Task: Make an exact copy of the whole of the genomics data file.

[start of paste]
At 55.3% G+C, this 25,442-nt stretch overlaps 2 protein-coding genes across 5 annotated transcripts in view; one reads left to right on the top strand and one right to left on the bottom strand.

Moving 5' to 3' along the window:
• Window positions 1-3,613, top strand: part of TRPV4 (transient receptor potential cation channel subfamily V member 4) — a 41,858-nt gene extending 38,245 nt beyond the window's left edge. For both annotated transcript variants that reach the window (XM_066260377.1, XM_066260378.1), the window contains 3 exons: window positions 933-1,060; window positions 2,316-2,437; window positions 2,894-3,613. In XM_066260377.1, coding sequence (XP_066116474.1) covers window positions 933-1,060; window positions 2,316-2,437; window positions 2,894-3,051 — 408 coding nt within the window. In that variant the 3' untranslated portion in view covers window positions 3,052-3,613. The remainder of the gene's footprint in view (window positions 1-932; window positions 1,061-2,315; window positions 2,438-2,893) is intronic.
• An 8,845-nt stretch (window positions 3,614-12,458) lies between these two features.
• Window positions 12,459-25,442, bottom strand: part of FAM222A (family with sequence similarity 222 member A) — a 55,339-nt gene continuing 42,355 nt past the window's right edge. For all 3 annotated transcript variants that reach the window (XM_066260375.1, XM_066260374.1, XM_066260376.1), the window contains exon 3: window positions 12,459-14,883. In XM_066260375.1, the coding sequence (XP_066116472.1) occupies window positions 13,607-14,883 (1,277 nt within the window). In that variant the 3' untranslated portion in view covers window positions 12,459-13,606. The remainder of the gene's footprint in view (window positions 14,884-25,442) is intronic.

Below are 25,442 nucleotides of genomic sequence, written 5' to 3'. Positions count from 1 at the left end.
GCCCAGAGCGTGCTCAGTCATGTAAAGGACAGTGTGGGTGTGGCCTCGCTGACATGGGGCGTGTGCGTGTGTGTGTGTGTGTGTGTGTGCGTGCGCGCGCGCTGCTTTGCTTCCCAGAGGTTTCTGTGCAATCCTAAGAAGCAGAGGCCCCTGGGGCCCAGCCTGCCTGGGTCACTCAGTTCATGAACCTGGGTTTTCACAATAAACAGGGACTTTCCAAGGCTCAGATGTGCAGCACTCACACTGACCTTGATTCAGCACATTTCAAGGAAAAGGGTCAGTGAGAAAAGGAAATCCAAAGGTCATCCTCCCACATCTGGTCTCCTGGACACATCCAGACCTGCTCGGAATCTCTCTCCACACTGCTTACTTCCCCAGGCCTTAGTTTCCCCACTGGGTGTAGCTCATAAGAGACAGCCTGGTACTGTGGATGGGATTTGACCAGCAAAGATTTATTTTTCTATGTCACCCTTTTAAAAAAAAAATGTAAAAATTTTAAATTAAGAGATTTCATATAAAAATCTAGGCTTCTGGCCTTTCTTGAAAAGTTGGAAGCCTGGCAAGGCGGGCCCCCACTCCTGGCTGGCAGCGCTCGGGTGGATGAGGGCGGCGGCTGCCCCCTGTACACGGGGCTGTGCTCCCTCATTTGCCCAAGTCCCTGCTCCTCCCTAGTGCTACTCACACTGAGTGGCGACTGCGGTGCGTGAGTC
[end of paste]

At 55.3% G+C, this 25,442-nt stretch overlaps 2 protein-coding genes across 5 annotated transcripts in view; one reads left to right on the top strand and one right to left on the bottom strand.

Moving 5' to 3' along the window:
• Window positions 1-3,613, top strand: part of TRPV4 (transient receptor potential cation channel subfamily V member 4) — a 41,858-nt gene extending 38,245 nt beyond the window's left edge. For both annotated transcript variants that reach the window (XM_066260377.1, XM_066260378.1), the window contains 3 exons: window positions 933-1,060; window positions 2,316-2,437; window positions 2,894-3,613. In XM_066260377.1, coding sequence (XP_066116474.1) covers window positions 933-1,060; window positions 2,316-2,437; window positions 2,894-3,051 — 408 coding nt within the window. In that variant the 3' untranslated portion in view covers window positions 3,052-3,613. The remainder of the gene's footprint in view (window positions 1-932; window positions 1,061-2,315; window positions 2,438-2,893) is intronic.
• An 8,845-nt stretch (window positions 3,614-12,458) lies between these two features.
• Window positions 12,459-25,442, bottom strand: part of FAM222A (family with sequence similarity 222 member A) — a 55,339-nt gene continuing 42,355 nt past the window's right edge. For all 3 annotated transcript variants that reach the window (XM_066260375.1, XM_066260374.1, XM_066260376.1), the window contains exon 3: window positions 12,459-14,883. In XM_066260375.1, the coding sequence (XP_066116472.1) occupies window positions 13,607-14,883 (1,277 nt within the window). In that variant the 3' untranslated portion in view covers window positions 12,459-13,606. The remainder of the gene's footprint in view (window positions 14,884-25,442) is intronic.

Below are 25,442 nucleotides of genomic sequence, written 5' to 3'. Positions count from 1 at the left end.
GCCCAGAGCGTGCTCAGTCATGTAAAGGACAGTGTGGGTGTGGCCTCGCTGACATGGGGCGTGTGCGTGTGTGTGTGTGTGTGTGTGTGCGTGCGCGCGCGCTGCTTTGCTTCCCAGAGGTTTCTGTGCAATCCTAAGAAGCAGAGGCCCCTGGGGCCCAGCCTGCCTGGGTCACTCAGTTCATGAACCTGGGTTTTCACAATAAACAGGGACTTTCCAAGGCTCAGATGTGCAGCACTCACACTGACCTTGATTCAGCACATTTCAAGGAAAAGGGTCAGTGAGAAAAGGAAATCCAAAGGTCATCCTCCCACATCTGGTCTCCTGGACACATCCAGACCTGCTCGGAATCTCTCTCCACACTGCTTACTTCCCCAGGCCTTAGTTTCCCCACTGGGTGTAGCTCATAAGAGACAGCCTGGTACTGTGGATGGGATTTGACCAGCAAAGATTTATTTTTCTATGTCACCCTTTTAAAAAAAAAATGTAAAAATTTTAAATTAAGAGATTTCATATAAAAATCTAGGCTTCTGGCCTTTCTTGAAAAGTTGGAAGCCTGGCAAGGCGGGCCCCCACTCCTGGCTGGCAGCGCTCGGGTGGATGAGGGCGGCGGCTGCCCCCTGTACACGGGGCTGTGCTCCCTCATTTGCCCAAGTCCCTGCTCCTCCCTAGTGCTACTCACACTGAGTGGCGACTGCGGTGCGTGAGTC